We are pleased to present ‘God Shaped Holes’, an exhibition of new paintings by the Scottish artist Andrew McIntosh. Andrew’s new paintings delve into the human fascination for exploration and the unknown, combining high and low culture, entertainment with existentialism, to excavate antiquity as if by a caravan road trip.
In ‘God Shaped Holes’, Andrew traces a link between the fascination for exploration and the need to address the grander mysteries of life through reference to mythical structures from antiquity. One of the central paintings of the show is a monumental interpretation of the Tower of Babel, reminiscent of Renaissance painters such as Tobias Verhaecht or Pieter Brueghel the Elder but depicting the tower as an enormous termite mound, suggesting that no matter the smallness of a life and its labours, the urge to reach for the Heavens is a basic instinct, fruit of divine design. In accompanying works, a mobile home opens up to reveal an ancient feline temple inside, with a statue of the Egyptian cat goddess Bastet seated in the centre. A separate caravan affords glimpses into the catacombs of the Colisseum, while smaller caravans become the unexpected hosts for Easter Island Moai or the monolith of Tialoc from Mexico. All were once constructed as a means of making sense of the spiritual wilderness, only to then become mysteries themselves over time.
The landscapes Andrew uses also articulate the excitement of exploration, by being the place where discoveries can be made and answers found. His caravans find themselves deposited in misty Northern scenes reminiscent of Friedrich or Hammershoi, and in lush Renaissance vistas taken from Boticelli. The second pivotal work in the show is a giant Highland panorama, peppered with glowing orbs of light like supernatural fireflies as if alive with supernatural energy. It echoes Albert Bierstadt’s paintings, especially ‘A Storm in the Rocky Mountains, Mt. Rosalie’ (1866), painted to spark interest in the promise of California. But in Andrew’s work the location is non-specific, and is rather a purification of the excitement that such prospects present. Entitled ‘Are we nearly there yet?’ it captures both the grand ambition of forging paths into the unknown, whilst also recognising that there is something intuitive, almost childlike but nonetheless profound, in the need to explore and discover.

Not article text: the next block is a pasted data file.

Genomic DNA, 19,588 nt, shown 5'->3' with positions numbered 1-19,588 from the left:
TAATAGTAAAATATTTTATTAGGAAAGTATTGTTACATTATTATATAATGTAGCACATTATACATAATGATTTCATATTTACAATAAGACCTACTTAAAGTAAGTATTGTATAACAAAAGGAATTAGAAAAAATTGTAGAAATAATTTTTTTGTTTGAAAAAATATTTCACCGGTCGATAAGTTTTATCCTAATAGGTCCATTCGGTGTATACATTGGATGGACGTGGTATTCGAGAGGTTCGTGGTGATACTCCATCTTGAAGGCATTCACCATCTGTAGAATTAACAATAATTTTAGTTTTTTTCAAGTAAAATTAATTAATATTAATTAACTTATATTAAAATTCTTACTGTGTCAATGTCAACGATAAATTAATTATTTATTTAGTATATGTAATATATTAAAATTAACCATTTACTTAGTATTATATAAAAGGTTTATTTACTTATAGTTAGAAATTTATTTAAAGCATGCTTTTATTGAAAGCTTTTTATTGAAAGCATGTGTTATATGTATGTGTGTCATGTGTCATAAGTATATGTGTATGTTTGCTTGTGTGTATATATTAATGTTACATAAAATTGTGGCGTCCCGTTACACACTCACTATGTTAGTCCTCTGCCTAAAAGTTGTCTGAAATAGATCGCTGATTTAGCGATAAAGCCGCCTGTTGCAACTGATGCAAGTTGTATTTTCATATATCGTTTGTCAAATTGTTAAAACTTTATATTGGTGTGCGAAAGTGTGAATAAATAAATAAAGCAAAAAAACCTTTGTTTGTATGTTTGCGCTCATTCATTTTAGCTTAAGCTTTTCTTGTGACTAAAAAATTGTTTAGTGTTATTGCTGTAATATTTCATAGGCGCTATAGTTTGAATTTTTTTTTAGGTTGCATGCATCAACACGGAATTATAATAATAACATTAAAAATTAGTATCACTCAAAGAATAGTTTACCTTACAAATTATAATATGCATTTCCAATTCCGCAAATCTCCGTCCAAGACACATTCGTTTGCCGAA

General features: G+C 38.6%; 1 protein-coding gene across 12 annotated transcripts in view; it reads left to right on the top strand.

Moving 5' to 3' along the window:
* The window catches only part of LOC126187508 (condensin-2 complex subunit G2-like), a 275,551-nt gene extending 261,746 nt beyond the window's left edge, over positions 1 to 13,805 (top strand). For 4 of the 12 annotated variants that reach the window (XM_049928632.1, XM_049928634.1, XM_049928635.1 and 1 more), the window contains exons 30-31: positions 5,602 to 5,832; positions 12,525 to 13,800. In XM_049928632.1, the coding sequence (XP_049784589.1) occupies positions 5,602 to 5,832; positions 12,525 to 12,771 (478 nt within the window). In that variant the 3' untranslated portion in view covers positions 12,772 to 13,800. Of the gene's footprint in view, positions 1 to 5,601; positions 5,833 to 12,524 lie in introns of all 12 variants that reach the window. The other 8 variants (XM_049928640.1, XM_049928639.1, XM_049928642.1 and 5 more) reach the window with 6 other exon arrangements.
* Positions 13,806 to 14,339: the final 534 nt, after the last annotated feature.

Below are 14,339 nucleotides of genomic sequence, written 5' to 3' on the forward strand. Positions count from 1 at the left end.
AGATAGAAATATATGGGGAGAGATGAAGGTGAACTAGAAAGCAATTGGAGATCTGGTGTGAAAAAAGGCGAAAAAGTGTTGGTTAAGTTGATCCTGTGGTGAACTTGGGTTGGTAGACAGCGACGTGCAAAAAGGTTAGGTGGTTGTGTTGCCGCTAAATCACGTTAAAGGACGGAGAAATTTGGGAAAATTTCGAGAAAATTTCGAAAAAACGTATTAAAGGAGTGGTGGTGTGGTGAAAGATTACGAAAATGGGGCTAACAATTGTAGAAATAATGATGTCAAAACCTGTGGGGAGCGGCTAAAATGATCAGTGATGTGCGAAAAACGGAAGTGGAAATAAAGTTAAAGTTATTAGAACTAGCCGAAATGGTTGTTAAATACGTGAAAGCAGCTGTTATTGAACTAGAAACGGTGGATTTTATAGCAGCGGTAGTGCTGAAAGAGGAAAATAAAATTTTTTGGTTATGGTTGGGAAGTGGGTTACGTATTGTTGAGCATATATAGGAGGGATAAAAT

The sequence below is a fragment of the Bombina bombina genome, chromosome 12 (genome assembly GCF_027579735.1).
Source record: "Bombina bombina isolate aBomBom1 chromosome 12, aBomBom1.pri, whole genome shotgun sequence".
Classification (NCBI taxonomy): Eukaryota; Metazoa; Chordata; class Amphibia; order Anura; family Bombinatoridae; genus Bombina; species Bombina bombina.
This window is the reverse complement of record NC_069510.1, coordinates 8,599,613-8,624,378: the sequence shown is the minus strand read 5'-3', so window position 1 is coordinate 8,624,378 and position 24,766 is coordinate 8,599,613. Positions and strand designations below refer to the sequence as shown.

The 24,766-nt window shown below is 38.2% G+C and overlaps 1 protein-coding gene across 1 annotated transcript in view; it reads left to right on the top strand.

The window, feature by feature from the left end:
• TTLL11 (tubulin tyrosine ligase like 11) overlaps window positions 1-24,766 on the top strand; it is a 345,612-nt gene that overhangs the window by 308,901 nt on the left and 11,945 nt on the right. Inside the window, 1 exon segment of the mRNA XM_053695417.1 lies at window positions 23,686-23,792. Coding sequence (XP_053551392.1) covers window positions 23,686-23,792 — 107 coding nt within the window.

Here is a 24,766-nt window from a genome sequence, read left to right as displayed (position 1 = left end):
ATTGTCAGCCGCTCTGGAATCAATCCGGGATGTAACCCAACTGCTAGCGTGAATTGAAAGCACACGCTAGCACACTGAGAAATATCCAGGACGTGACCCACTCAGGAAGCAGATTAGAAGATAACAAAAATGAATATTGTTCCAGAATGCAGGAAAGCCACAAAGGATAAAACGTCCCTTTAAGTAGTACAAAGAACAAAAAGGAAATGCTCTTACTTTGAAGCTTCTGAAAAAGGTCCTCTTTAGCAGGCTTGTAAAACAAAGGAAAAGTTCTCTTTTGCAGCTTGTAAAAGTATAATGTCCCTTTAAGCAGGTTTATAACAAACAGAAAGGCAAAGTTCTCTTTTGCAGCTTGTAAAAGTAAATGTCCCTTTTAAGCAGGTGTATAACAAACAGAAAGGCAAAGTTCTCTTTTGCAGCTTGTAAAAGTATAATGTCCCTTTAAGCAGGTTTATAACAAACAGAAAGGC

In this context caravans become the perfect vehicle for immersion into mystery. The motif of the caravan has long featured in Andrew’s work; they were a recurring presence in the Highlands of Scotland where he grew up, which explains their toy-like character in his paintings. But caravans appearing in the most unexpected and hostile environments demonstrate how they are vessels that enable pioneering and survival. They act as the perfect symbol of human hardiness and the intrepid desire to explore, an instinct that exists no matter how small or humble the being.